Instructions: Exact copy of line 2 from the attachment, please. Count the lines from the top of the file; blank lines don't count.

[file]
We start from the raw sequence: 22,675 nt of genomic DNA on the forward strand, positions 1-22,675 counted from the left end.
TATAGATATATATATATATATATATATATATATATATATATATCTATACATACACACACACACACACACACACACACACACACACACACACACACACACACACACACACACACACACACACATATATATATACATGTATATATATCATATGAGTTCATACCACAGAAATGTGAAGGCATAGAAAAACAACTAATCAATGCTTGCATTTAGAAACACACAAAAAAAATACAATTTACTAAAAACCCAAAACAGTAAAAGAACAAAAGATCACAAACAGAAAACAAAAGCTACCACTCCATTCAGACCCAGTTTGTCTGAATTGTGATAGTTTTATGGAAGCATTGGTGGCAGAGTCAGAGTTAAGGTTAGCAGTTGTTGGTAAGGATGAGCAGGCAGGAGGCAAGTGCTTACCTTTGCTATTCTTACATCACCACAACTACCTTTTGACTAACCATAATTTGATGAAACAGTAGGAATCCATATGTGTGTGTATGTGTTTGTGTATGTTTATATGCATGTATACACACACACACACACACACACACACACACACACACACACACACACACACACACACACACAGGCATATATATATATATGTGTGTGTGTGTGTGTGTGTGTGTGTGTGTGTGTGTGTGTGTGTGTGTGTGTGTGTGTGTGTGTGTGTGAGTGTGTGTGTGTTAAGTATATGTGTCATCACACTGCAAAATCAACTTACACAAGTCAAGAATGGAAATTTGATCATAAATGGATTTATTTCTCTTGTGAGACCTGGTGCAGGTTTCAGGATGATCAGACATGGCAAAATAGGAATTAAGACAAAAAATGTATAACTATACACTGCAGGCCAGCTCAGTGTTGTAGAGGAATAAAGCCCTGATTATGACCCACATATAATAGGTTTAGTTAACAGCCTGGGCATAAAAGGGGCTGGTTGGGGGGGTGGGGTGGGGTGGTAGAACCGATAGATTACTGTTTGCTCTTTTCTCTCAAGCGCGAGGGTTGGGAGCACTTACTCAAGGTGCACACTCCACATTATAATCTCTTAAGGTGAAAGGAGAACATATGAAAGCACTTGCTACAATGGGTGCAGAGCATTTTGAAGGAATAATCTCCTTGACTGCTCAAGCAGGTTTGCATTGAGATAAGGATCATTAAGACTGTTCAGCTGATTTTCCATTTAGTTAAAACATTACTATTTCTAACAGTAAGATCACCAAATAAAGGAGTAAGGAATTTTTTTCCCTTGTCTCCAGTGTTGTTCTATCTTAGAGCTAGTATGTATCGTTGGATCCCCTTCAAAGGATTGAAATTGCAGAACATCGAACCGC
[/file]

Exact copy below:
TATAGATATATATATATATATATATATATATATATATATATATCTATACATACACACACACACACACACACACACACACACACACACACACACACACACACACACACACACACACACACACATATATATATACATGTATATATATCATATGAGTTCATACCACAGAAATGTGAAGGCATAGAAAAACAACTAATCAATGCTTGCATTTAGAAACACACAAAAAAAATACAATTTACTAAAAACCCAAAACAGTAAAAGAACAAAAGATCACAAACAGAAAACAAAAGCTACCACTCCATTCAGACCCAGTTTGTCTGAATTGTGATAGTTTTATGGAAGCATTGGTGGCAGAGTCAGAGTTAAGGTTAGCAGTTGTTGGTAAGGATGAGCAGGCAGGAGGCAAGTGCTTACCTTTGCTATTCTTACATCACCACAACTACCTTTTGACTAACCATAATTTGATGAAACAGTAGGAATCCATATGTGTGTGTATGTGTTTGTGTATGTTTATATGCATGTATACACACACACACACACACACACACACACACACACACACACACACACACACACACACACACAGGCATATATATATATATGTGTGTGTGTGTGTGTGTGTGTGTGTGTGTGTGTGTGTGTGTGTGTGTGTGTGTGTGTGTGTGTGTGTGAGTGTGTGTGTGTTAAGTATATGTGTCATCACACTGCAAAATCAACTTACACAAGTCAAGAATGGAAATTTGATCATAAATGGATTTATTTCTCTTGTGAGACCTGGTGCAGGTTTCAGGATGATCAGACATGGCAAAATAGGAATTAAGACAAAAAATGTATAACTATACACTGCAGGCCAGCTCAGTGTTGTAGAGGAATAAAGCCCTGATTATGACCCACATATAATAGGTTTAGTTAACAGCCTGGGCATAAAAGGGGCTGGTTGGGGGGGTGGGGTGGGGTGGTAGAACCGATAGATTACTGTTTGCTCTTTTCTCTCAAGCGCGAGGGTTGGGAGCACTTACTCAAGGTGCACACTCCACATTATAATCTCTTAAGGTGAAAGGAGAACATATGAAAGCACTTGCTACAATGGGTGCAGAGCATTTTGAAGGAATAATCTCCTTGACTGCTCAAGCAGGTTTGCATTGAGATAAGGATCATTAAGACTGTTCAGCTGATTTTCCATTTAGTTAAAACATTACTATTTCTAACAGTAAGATCACCAAATAAAGGAGTAAGGAATTTTTTTCCCTTGTCTCCAGTGTTGTTCTATCTTAGAGCTAGTATGTATCGTTGGATCCCCTTCAAAGGATTGAAATTGCAGAACATCGAACCGC